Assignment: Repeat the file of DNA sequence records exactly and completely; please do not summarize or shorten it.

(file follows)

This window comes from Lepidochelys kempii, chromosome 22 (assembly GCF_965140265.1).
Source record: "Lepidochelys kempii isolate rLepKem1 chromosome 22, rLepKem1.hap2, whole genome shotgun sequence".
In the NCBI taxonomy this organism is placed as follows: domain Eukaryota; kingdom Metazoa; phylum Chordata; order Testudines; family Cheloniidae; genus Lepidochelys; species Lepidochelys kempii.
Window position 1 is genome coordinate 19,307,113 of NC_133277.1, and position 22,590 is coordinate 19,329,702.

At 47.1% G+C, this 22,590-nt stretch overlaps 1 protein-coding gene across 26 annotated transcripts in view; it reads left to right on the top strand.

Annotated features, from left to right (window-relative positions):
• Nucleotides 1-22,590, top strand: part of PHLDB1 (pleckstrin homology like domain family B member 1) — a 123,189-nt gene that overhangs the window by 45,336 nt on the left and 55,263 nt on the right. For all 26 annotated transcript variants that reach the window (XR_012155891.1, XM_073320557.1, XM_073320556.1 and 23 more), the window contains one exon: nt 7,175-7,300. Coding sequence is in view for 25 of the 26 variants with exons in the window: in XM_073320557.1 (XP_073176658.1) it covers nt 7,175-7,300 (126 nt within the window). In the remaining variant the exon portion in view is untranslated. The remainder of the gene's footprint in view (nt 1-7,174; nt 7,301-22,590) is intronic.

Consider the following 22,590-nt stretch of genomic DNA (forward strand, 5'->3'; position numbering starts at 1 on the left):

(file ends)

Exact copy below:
This window comes from Lepidochelys kempii, chromosome 22 (assembly GCF_965140265.1).
Source record: "Lepidochelys kempii isolate rLepKem1 chromosome 22, rLepKem1.hap2, whole genome shotgun sequence".
In the NCBI taxonomy this organism is placed as follows: domain Eukaryota; kingdom Metazoa; phylum Chordata; order Testudines; family Cheloniidae; genus Lepidochelys; species Lepidochelys kempii.
Window position 1 is genome coordinate 19,307,113 of NC_133277.1, and position 22,590 is coordinate 19,329,702.

At 47.1% G+C, this 22,590-nt stretch overlaps 1 protein-coding gene across 26 annotated transcripts in view; it reads left to right on the top strand.

Annotated features, from left to right (window-relative positions):
• Nucleotides 1-22,590, top strand: part of PHLDB1 (pleckstrin homology like domain family B member 1) — a 123,189-nt gene that overhangs the window by 45,336 nt on the left and 55,263 nt on the right. For all 26 annotated transcript variants that reach the window (XR_012155891.1, XM_073320557.1, XM_073320556.1 and 23 more), the window contains one exon: nt 7,175-7,300. Coding sequence is in view for 25 of the 26 variants with exons in the window: in XM_073320557.1 (XP_073176658.1) it covers nt 7,175-7,300 (126 nt within the window). In the remaining variant the exon portion in view is untranslated. The remainder of the gene's footprint in view (nt 1-7,174; nt 7,301-22,590) is intronic.

Consider the following 22,590-nt stretch of genomic DNA (forward strand, 5'->3'; position numbering starts at 1 on the left):